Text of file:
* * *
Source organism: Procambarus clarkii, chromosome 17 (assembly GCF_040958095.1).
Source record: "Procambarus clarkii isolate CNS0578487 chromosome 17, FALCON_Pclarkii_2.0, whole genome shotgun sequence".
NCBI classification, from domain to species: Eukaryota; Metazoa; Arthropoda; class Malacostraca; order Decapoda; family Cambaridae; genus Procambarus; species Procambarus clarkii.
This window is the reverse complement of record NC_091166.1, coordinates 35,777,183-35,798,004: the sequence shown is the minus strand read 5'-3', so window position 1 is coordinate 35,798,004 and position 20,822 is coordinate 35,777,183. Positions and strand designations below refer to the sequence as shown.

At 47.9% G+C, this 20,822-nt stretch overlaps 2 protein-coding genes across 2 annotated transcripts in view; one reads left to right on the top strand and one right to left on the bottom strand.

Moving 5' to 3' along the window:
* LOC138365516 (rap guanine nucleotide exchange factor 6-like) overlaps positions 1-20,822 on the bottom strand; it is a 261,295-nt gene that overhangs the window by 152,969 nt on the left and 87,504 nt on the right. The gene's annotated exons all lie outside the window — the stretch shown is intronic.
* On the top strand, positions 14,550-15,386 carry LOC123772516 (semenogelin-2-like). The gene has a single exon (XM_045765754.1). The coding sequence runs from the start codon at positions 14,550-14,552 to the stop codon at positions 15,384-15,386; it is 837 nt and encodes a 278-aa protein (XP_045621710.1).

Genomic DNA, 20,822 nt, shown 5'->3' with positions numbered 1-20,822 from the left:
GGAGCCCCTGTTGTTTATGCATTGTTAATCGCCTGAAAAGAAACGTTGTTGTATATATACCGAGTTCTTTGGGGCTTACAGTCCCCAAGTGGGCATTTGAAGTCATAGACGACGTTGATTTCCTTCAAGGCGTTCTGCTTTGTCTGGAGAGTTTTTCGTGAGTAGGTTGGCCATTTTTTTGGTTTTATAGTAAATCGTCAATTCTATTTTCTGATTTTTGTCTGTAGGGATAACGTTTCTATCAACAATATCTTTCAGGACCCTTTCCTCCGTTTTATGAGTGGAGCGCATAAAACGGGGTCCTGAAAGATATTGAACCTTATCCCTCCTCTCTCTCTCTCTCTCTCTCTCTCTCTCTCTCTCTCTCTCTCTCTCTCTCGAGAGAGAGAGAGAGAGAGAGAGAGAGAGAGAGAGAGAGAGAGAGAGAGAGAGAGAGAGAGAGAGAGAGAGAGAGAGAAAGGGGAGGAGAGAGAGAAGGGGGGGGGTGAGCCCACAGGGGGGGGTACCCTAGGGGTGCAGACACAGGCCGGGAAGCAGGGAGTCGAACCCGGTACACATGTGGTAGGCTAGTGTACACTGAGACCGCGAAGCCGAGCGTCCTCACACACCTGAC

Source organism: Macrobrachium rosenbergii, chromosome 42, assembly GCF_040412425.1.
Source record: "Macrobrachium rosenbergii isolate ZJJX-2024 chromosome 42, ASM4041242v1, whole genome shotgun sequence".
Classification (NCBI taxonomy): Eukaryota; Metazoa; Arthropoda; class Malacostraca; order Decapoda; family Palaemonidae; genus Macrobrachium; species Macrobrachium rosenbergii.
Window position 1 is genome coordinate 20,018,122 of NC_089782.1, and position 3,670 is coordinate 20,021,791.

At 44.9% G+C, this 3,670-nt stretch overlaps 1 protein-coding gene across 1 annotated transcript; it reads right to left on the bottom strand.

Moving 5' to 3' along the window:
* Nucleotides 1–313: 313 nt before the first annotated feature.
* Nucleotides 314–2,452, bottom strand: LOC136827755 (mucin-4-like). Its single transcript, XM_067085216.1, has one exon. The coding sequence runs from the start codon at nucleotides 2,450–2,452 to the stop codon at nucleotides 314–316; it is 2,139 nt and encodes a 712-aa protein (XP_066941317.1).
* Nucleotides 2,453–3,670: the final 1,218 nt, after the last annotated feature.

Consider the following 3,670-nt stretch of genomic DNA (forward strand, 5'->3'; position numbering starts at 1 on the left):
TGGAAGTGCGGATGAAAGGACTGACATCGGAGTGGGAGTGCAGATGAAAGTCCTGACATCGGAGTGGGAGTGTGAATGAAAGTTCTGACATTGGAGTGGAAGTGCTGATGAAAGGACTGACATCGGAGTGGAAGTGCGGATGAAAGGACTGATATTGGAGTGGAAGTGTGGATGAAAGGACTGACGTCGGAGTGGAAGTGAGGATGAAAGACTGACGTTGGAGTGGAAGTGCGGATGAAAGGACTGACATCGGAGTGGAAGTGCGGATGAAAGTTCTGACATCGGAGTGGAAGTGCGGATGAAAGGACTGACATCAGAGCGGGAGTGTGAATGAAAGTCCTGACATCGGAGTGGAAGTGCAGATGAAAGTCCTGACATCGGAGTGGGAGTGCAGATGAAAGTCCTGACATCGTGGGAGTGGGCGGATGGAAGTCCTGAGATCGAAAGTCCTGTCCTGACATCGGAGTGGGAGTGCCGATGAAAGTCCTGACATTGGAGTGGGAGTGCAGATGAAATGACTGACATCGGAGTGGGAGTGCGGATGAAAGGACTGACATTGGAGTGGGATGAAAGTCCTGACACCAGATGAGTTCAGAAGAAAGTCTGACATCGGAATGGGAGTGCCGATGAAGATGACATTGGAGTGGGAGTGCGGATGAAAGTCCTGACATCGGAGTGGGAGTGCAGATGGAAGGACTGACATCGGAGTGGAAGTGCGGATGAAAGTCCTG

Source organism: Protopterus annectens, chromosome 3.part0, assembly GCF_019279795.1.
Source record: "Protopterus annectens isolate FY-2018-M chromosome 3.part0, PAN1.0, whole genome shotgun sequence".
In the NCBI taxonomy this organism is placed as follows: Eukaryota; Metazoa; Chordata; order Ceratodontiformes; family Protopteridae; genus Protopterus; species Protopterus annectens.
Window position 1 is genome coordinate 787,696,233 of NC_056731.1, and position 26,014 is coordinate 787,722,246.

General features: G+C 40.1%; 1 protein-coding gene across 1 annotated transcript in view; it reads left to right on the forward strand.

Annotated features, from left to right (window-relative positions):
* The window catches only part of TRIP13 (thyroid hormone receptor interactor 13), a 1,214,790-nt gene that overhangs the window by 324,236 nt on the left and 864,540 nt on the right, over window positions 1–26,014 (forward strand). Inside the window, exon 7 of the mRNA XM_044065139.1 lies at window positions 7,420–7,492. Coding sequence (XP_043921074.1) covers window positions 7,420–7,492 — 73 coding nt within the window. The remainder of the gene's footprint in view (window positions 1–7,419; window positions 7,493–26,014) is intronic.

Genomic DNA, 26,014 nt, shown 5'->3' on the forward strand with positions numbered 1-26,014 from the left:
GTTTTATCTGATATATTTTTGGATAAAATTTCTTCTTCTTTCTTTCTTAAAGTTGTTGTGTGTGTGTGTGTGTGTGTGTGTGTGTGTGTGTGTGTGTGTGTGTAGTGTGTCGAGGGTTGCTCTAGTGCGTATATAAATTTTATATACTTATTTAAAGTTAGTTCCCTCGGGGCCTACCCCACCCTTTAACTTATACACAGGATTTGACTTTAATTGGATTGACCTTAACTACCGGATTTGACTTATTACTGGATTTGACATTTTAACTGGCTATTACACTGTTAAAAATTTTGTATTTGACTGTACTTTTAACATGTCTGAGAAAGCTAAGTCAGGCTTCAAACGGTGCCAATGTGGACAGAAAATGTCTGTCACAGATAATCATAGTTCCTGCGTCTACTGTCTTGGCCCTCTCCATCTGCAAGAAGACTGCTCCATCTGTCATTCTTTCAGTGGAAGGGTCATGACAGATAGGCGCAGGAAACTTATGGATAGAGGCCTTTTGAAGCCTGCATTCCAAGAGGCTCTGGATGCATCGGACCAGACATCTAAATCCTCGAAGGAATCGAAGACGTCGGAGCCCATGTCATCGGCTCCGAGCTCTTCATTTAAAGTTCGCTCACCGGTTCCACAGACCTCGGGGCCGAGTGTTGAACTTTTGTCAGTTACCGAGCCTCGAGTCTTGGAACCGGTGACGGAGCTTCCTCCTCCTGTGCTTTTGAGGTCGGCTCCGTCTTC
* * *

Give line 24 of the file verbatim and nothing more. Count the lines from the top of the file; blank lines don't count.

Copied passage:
In the NCBI taxonomy this organism is placed as follows: Eukaryota; Metazoa; Chordata; order Ceratodontiformes; family Protopteridae; genus Protopterus; species Protopterus annectens.